Caring for someone with dementia or Alzheimer’s can be difficult, especially as they progress through the disease. In the mid to late stages, behavior changes are common. You may notice that your loved one has more angry outbursts, sadness, confusion or paranoia.

How can you help your loved one manage with dementia or Alzheimer’s while also having a positive impact on their mood and well-being?

Here are some dementia dos and don’ts to keep in mind.


  • Keep your explanations short. Use language that your loved one can understand.
  • Speak with respect and understanding. Your loved one can pick up on your cues.
  • Maintain eye contact to keep your loved one’s attention. Before you start speaking, tell them who you are and what you want them to do. It helps to get down to their level where they can see you.
  • Use visual cues when appropriate.
  • Recognize what your loved one is capable of so that you can make your expectations realistic. If you’re not sure, talk to their doctor about what you can expect.
  • Observe your loved one’s behaviors to better understand their nonverbal cues.
  • Paraphrase when needed and use a reassuring voice. You want to convey trust and reassurance.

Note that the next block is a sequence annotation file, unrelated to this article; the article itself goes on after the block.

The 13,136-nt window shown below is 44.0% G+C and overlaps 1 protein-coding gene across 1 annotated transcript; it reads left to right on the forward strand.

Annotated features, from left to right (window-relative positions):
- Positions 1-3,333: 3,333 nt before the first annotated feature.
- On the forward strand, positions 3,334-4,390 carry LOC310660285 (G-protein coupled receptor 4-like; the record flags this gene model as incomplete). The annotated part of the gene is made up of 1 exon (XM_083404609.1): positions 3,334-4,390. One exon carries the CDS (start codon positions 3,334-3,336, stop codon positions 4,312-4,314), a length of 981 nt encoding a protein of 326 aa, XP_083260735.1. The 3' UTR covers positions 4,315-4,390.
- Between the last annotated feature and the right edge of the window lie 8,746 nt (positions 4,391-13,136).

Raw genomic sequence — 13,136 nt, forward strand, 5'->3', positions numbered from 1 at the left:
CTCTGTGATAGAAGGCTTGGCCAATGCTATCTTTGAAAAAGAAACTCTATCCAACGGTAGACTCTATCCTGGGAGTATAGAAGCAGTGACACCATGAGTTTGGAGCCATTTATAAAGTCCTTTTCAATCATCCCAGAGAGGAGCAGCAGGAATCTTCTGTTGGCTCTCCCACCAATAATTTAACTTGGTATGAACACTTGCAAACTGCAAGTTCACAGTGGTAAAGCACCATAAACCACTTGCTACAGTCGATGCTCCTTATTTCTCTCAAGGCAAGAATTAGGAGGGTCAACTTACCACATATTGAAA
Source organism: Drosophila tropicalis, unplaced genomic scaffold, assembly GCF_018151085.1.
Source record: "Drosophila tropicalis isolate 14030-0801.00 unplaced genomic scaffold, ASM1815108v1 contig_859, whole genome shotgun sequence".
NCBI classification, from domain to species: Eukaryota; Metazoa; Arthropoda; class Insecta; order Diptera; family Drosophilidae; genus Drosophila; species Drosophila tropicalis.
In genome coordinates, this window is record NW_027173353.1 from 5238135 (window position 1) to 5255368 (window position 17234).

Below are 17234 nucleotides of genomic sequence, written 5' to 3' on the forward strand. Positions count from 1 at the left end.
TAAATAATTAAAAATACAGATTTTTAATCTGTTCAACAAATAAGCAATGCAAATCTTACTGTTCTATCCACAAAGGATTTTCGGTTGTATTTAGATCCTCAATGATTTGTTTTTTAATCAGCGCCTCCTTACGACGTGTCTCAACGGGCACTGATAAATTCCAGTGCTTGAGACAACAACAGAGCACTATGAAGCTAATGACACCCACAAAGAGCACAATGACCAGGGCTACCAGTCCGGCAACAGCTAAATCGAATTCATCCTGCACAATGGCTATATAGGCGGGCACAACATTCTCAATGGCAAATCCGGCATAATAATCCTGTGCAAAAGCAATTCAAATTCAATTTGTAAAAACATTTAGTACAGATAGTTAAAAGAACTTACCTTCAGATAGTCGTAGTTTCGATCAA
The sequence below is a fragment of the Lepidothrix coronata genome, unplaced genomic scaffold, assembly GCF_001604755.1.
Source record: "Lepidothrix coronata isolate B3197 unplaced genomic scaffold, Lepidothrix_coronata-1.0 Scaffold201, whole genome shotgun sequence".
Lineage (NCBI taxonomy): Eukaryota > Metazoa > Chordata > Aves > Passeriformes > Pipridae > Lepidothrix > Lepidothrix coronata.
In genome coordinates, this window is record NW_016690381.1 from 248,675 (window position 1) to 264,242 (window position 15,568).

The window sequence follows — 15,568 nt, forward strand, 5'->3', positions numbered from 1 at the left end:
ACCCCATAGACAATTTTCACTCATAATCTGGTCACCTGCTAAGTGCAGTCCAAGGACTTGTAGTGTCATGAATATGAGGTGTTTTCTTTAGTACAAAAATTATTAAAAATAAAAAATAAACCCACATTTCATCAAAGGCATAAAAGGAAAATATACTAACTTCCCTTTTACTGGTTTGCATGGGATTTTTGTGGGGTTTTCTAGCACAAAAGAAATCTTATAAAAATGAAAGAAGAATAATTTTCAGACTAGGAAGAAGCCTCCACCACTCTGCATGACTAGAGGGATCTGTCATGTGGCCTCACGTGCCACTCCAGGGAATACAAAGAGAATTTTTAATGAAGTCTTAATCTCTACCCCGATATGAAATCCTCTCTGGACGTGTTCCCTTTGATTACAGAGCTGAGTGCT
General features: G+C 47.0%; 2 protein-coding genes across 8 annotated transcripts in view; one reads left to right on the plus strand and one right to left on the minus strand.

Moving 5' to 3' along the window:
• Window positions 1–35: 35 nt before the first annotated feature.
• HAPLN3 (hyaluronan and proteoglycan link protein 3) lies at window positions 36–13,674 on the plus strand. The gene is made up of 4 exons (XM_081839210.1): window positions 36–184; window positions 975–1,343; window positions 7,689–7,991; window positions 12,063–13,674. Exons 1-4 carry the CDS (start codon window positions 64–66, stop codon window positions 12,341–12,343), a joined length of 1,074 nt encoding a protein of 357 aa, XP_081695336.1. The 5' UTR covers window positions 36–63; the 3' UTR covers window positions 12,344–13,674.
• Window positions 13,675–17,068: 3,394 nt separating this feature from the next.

• Speak slowly and use individual words rather than lengthy descriptions or explanations.
  • Know when to use touch. Sometimes, it is appropriate to help comfort your loved one. Sometimes it is not.


  • Talk to the person in “baby talk” or as if they were a young child. There are ways to talk clearly without being demeaning.
  • Use complicated words or phrases. This is not the time to practice your vocabulary.
  • Start tasks without explaining what you’re doing first. Walking into your loved one’s room and doing things can make them feel uncomfortable or threatened.
  • Have discussions in a distracting environment. Your loved one will have a difficult time concentrating if there are things going on in the background.
  • Have unrealistic expectations. It’s common for people to think that their loved one is just being difficult, but often it’s that they can no longer fulfill these expectations.
  • Use poor manners such as interrupting, talking over your loved one, shouting or speaking too fast.


Each person is unique, and no two cases of dementia are the same. However, the above dos and don’ts are effective strategies for dealing with many of the communication challenges of dementia and Alzheimer’s.

At the very least, keep in mind that your mood and behavior has a significant impact on your loved one, so try to be calm, patient and understanding, even if you don’t know all the right things to say and do.